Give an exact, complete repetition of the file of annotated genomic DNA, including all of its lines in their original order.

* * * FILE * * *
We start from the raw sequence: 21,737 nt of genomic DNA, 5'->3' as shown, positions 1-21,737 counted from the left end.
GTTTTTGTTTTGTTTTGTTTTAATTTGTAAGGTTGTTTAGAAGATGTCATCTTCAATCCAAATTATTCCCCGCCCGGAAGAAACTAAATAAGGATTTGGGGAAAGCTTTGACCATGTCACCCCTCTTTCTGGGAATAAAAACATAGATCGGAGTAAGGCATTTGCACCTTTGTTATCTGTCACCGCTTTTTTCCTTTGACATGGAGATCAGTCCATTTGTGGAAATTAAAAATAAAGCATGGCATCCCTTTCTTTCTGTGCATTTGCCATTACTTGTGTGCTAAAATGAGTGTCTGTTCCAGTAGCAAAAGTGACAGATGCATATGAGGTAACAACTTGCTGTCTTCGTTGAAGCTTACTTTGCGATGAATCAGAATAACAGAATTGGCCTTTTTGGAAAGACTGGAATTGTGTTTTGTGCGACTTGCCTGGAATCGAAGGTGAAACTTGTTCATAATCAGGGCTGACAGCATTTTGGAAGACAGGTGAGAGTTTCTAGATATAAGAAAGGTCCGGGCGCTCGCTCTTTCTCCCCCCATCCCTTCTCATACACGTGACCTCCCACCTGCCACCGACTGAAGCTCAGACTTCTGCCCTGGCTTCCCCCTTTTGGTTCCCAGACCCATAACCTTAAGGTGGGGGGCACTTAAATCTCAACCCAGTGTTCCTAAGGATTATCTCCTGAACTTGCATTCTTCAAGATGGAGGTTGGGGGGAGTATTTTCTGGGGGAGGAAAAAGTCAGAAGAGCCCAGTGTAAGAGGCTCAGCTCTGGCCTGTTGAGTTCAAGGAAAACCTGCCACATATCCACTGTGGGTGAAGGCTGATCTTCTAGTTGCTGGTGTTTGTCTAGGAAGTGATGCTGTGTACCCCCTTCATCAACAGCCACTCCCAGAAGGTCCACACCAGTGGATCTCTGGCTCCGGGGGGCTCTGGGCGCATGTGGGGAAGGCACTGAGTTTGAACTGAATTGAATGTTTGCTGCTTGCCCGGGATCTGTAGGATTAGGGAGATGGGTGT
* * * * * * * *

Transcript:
We start from the raw sequence: 21,737 nt of genomic DNA, 5'->3' as shown, positions 1-21,737 counted from the left end.
GTTTTTGTTTTGTTTTGTTTTAATTTGTAAGGTTGTTTAGAAGATGTCATCTTCAATCCAAATTATTCCCCGCCCGGAAGAAACTAAATAAGGATTTGGGGAAAGCTTTGACCATGTCACCCCTCTTTCTGGGAATAAAAACATAGATCGGAGTAAGGCATTTGCACCTTTGTTATCTGTCACCGCTTTTTTCCTTTGACATGGAGATCAGTCCATTTGTGGAAATTAAAAATAAAGCATGGCATCCCTTTCTTTCTGTGCATTTGCCATTACTTGTGTGCTAAAATGAGTGTCTGTTCCAGTAGCAAAAGTGACAGATGCATATGAGGTAACAACTTGCTGTCTTCGTTGAAGCTTACTTTGCGATGAATCAGAATAACAGAATTGGCCTTTTTGGAAAGACTGGAATTGTGTTTTGTGCGACTTGCCTGGAATCGAAGGTGAAACTTGTTCATAATCAGGGCTGACAGCATTTTGGAAGACAGGTGAGAGTTTCTAGATATAAGAAAGGTCCGGGCGCTCGCTCTTTCTCCCCCCATCCCTTCTCATACACGTGACCTCCCACCTGCCACCGACTGAAGCTCAGACTTCTGCCCTGGCTTCCCCCTTTTGGTTCCCAGACCCATAACCTTAAGGTGGGGGGCACTTAAATCTCAACCCAGTGTTCCTAAGGATTATCTCCTGAACTTGCATTCTTCAAGATGGAGGTTGGGGGGAGTATTTTCTGGGGGAGGAAAAAGTCAGAAGAGCCCAGTGTAAGAGGCTCAGCTCTGGCCTGTTGAGTTCAAGGAAAACCTGCCACATATCCACTGTGGGTGAAGGCTGATCTTCTAGTTGCTGGTGTTTGTCTAGGAAGTGATGCTGTGTACCCCCTTCATCAACAGCCACTCCCAGAAGGTCCACACCAGTGGATCTCTGGCTCCGGGGGGCTCTGGGCGCATGTGGGGAAGGCACTGAGTTTGAACTGAATTGAATGTTTGCTGCTTGCCCGGGATCTGTAGGATTAGGGAGATGGGTGT